Shepherd professor dies after car crash

December 14, 2004|by DAVE McMILLION

CHARLES TOWN, W.VA. - A psychology professor at Shepherd University died early Monday, hours after a two-car accident on U.S. 340 near Charles Town.

Loren Frankel, 39, died at 3:35 a.m. Monday at Washington (D.C.) Hospital Center, officials said.

Frankel, who was driving a Subaru Legacy, was attempting to pull from W.Va. 230 onto U.S. 340 north between Charles Town and Harpers Ferry, W.Va., at about 6:25 p.m. Sunday, said Deputy Steve Holz of the Jefferson County Sheriff's Department.

Police believe Frankel failed to yield to traffic and the Legacy was struck broadside by a southbound Toyota Avalon driven by Kendra Norris, 19, of Ellicott City, Md., said Cpl. Dave Colbert of the Sheriff's Department.


Frankel and his girlfriend, Aimee Coonerty-Feriano, 31, of Brighton, Mass., had to be cut from the wreckage of the car, Holz said.

All lanes of U.S. 340 were shut down near the intersection to allow a helicopter to land on the highway, Holz said. Frankel was flown to Washington Hospital Center, police said.

Coonerty-Feriano was taken to Jefferson Memorial Hospital and later taken to Washington Hospital Center, where she was listed in critical condition Monday night, a hospital spokeswoman said.

Norris was treated at Jefferson Memorial Hospital and released, Holz said.

Coonerty-Feriano was in the area visiting, and Frankel was taking her to Baltimore Washington International Airport so she could return to Massachusetts, said Irving Tucker, chairman of Shepherd University's psychology department.

Frankel, who held a doctorate in psychology from Cornell University, was hired at Shepherd in the fall and taught life-span development psychology, Tucker said.

Shepherd has instructors who specialize in different areas in the psychology department and Frankel was preparing to specialize in child development psychology, Tucker said.

Shepherd University President David L. Dunlop said school officials believed Frankel would have been a good fit with the school's distinguished psychology faculty.

"We just can't believe he had this tragic accident," Dunlop said.

"He was going to be a major player," Tucker said.

Frankel was well-liked among faculty and students, who praised him for his ability to explain complex psychology issues, Tucker said.

Frankel lived in an apartment in Shepherdstown and was devoted to a dog he owned, Tucker said. Frankel often took the dog on walks, and because of the animal's age, he would carry the dog up the steps to his apartment after the walks, Tucker said.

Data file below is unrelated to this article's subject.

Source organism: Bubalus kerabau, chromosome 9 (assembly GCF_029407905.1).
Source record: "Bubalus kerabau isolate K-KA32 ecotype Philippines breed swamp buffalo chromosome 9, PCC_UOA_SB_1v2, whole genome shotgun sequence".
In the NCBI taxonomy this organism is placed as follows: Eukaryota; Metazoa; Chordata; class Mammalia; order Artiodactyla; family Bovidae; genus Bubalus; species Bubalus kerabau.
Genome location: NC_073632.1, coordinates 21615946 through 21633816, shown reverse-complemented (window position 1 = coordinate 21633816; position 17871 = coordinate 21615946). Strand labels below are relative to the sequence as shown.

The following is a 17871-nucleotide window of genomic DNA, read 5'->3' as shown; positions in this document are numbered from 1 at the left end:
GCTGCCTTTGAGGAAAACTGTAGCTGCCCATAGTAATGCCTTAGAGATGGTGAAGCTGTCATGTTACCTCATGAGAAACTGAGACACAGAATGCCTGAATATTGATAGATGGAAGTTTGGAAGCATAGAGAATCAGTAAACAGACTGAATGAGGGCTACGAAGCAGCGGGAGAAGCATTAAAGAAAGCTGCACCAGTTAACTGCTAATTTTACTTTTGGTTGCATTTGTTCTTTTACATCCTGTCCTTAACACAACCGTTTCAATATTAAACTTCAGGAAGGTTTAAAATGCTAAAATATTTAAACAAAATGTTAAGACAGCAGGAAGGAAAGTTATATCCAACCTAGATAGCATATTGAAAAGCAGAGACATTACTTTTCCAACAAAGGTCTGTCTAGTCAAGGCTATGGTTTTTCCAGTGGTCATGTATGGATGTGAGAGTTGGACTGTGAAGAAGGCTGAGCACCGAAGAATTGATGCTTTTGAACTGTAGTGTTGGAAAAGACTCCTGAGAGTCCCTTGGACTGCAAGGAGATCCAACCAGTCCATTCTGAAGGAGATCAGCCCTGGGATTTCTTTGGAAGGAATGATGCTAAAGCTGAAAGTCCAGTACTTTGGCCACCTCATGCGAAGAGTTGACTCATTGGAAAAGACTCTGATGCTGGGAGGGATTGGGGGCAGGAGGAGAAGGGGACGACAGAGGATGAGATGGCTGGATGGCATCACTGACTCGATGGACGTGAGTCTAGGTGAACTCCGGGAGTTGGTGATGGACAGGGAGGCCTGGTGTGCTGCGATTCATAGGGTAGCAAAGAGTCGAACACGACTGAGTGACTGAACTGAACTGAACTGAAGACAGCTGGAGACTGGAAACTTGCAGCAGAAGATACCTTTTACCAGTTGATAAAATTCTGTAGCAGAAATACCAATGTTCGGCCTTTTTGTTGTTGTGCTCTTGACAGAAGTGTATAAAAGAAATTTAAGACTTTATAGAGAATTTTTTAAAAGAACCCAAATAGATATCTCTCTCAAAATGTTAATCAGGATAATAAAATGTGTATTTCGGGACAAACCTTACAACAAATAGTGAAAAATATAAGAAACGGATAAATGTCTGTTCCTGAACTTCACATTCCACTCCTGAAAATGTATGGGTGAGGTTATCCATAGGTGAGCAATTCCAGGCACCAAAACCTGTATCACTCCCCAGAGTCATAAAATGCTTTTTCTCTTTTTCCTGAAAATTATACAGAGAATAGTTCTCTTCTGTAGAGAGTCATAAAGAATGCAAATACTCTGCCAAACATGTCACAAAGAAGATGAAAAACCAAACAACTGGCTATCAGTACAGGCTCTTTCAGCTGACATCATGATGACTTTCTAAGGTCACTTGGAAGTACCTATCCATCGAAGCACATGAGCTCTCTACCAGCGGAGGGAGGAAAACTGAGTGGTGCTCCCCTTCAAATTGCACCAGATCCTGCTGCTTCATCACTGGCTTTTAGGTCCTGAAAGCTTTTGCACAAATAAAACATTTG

As word spread Monday of Frankel's death, fellow teachers expressed concern about how Frankel's dog was going to be taken care of.

"Everybody has just been kind of teary-voiced all day," fellow instructor Larry Daily said Monday.

"He was just a lovely person. I don't know anyone who is more respected in such a short time," Tucker said.

Tucker said the fact that the accident occurred close to the holidays makes Frankel's death especially difficult. Tucker said Frankel recently commented to him about how nice Shepherdstown looked for Christmas and Coonerty-Feriano remarked about the unique items she found in local shops, Tucker said.

"It's just the worst time," Tucker said.

Frankel had numerous publications to his credit and was a member of several professional organizations, including the American Psychological Association, the American Sociological Association and the American Men's Studies Association, according to Shepherd University's Web site.

Frankel's publications dealt with such subjects as male sexuality and reproductive development and sexual identity, according to the Web site.

He had been a psychology instructor at Elmira College in Elmira, N.Y., and an instructor in the Human Development Department at Cornell University, the Web site said.

To help students deal with the loss, Shepherd officials hope to have a memorial service for Frankel in early January after the spring semester starts, Tucker said. Tucker said he hopes the service can be held in Reynolds Hall.

Classes ended last week for the fall semester.

Frankel's body has been sent to California, where his family lives, Tucker said.

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